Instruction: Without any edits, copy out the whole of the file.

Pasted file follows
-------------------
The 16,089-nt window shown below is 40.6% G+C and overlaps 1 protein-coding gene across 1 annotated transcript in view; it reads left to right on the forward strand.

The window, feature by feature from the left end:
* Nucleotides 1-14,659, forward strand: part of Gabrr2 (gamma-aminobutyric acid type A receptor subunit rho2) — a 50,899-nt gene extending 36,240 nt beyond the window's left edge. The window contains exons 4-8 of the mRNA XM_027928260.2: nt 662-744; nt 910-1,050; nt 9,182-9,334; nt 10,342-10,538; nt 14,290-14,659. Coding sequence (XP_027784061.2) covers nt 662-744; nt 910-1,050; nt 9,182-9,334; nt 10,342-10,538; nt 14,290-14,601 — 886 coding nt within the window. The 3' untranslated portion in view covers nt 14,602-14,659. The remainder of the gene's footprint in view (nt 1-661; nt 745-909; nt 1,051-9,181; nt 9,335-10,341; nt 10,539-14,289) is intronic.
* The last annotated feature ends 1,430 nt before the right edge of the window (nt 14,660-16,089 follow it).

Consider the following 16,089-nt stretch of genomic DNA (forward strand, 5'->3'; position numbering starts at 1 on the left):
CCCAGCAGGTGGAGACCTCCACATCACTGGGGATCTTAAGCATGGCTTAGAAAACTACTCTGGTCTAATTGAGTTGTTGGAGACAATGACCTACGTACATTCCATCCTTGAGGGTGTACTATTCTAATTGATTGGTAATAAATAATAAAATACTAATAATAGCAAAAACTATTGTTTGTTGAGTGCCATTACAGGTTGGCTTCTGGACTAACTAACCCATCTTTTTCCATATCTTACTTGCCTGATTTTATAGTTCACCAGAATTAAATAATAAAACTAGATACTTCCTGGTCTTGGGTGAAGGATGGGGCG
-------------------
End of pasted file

The 16,089-nt window shown below is 40.6% G+C and overlaps 1 protein-coding gene across 1 annotated transcript in view; it reads left to right on the forward strand.

The window, feature by feature from the left end:
* Nucleotides 1-14,659, forward strand: part of Gabrr2 (gamma-aminobutyric acid type A receptor subunit rho2) — a 50,899-nt gene extending 36,240 nt beyond the window's left edge. The window contains exons 4-8 of the mRNA XM_027928260.2: nt 662-744; nt 910-1,050; nt 9,182-9,334; nt 10,342-10,538; nt 14,290-14,659. Coding sequence (XP_027784061.2) covers nt 662-744; nt 910-1,050; nt 9,182-9,334; nt 10,342-10,538; nt 14,290-14,601 — 886 coding nt within the window. The 3' untranslated portion in view covers nt 14,602-14,659. The remainder of the gene's footprint in view (nt 1-661; nt 745-909; nt 1,051-9,181; nt 9,335-10,341; nt 10,539-14,289) is intronic.
* The last annotated feature ends 1,430 nt before the right edge of the window (nt 14,660-16,089 follow it).

Consider the following 16,089-nt stretch of genomic DNA (forward strand, 5'->3'; position numbering starts at 1 on the left):
CCCAGCAGGTGGAGACCTCCACATCACTGGGGATCTTAAGCATGGCTTAGAAAACTACTCTGGTCTAATTGAGTTGTTGGAGACAATGACCTACGTACATTCCATCCTTGAGGGTGTACTATTCTAATTGATTGGTAATAAATAATAAAATACTAATAATAGCAAAAACTATTGTTTGTTGAGTGCCATTACAGGTTGGCTTCTGGACTAACTAACCCATCTTTTTCCATATCTTACTTGCCTGATTTTATAGTTCACCAGAATTAAATAATAAAACTAGATACTTCCTGGTCTTGGGTGAAGGATGGGGCG